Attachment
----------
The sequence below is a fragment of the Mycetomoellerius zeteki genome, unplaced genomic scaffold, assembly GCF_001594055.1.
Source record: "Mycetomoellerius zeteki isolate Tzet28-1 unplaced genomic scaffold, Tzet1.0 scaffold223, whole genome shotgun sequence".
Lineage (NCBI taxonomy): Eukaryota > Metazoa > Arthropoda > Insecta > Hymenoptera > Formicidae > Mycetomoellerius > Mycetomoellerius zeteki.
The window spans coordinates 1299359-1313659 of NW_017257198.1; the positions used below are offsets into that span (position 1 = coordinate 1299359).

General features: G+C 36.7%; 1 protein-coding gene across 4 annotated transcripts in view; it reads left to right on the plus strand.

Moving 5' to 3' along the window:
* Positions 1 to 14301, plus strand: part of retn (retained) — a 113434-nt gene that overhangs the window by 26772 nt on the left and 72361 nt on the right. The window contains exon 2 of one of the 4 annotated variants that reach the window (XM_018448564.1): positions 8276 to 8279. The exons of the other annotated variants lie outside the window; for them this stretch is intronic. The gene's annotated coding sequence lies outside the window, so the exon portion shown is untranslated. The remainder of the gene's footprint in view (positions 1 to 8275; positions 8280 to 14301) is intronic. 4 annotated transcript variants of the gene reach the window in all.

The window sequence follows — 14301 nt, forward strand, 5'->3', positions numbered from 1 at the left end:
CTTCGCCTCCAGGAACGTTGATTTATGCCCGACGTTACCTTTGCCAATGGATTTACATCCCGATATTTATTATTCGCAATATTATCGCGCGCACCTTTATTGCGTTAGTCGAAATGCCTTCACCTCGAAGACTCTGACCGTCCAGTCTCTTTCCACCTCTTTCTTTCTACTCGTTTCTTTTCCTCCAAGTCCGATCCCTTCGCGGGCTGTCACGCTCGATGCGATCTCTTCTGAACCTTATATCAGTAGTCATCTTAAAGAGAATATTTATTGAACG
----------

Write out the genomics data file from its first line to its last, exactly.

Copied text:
The sequence below is a fragment of the Mycetomoellerius zeteki genome, unplaced genomic scaffold, assembly GCF_001594055.1.
Source record: "Mycetomoellerius zeteki isolate Tzet28-1 unplaced genomic scaffold, Tzet1.0 scaffold223, whole genome shotgun sequence".
Lineage (NCBI taxonomy): Eukaryota > Metazoa > Arthropoda > Insecta > Hymenoptera > Formicidae > Mycetomoellerius > Mycetomoellerius zeteki.
The window spans coordinates 1299359-1313659 of NW_017257198.1; the positions used below are offsets into that span (position 1 = coordinate 1299359).

General features: G+C 36.7%; 1 protein-coding gene across 4 annotated transcripts in view; it reads left to right on the plus strand.

Moving 5' to 3' along the window:
* Positions 1 to 14301, plus strand: part of retn (retained) — a 113434-nt gene that overhangs the window by 26772 nt on the left and 72361 nt on the right. The window contains exon 2 of one of the 4 annotated variants that reach the window (XM_018448564.1): positions 8276 to 8279. The exons of the other annotated variants lie outside the window; for them this stretch is intronic. The gene's annotated coding sequence lies outside the window, so the exon portion shown is untranslated. The remainder of the gene's footprint in view (positions 1 to 8275; positions 8280 to 14301) is intronic. 4 annotated transcript variants of the gene reach the window in all.

The window sequence follows — 14301 nt, forward strand, 5'->3', positions numbered from 1 at the left end:
CTTCGCCTCCAGGAACGTTGATTTATGCCCGACGTTACCTTTGCCAATGGATTTACATCCCGATATTTATTATTCGCAATATTATCGCGCGCACCTTTATTGCGTTAGTCGAAATGCCTTCACCTCGAAGACTCTGACCGTCCAGTCTCTTTCCACCTCTTTCTTTCTACTCGTTTCTTTTCCTCCAAGTCCGATCCCTTCGCGGGCTGTCACGCTCGATGCGATCTCTTCTGAACCTTATATCAGTAGTCATCTTAAAGAGAATATTTATTGAACG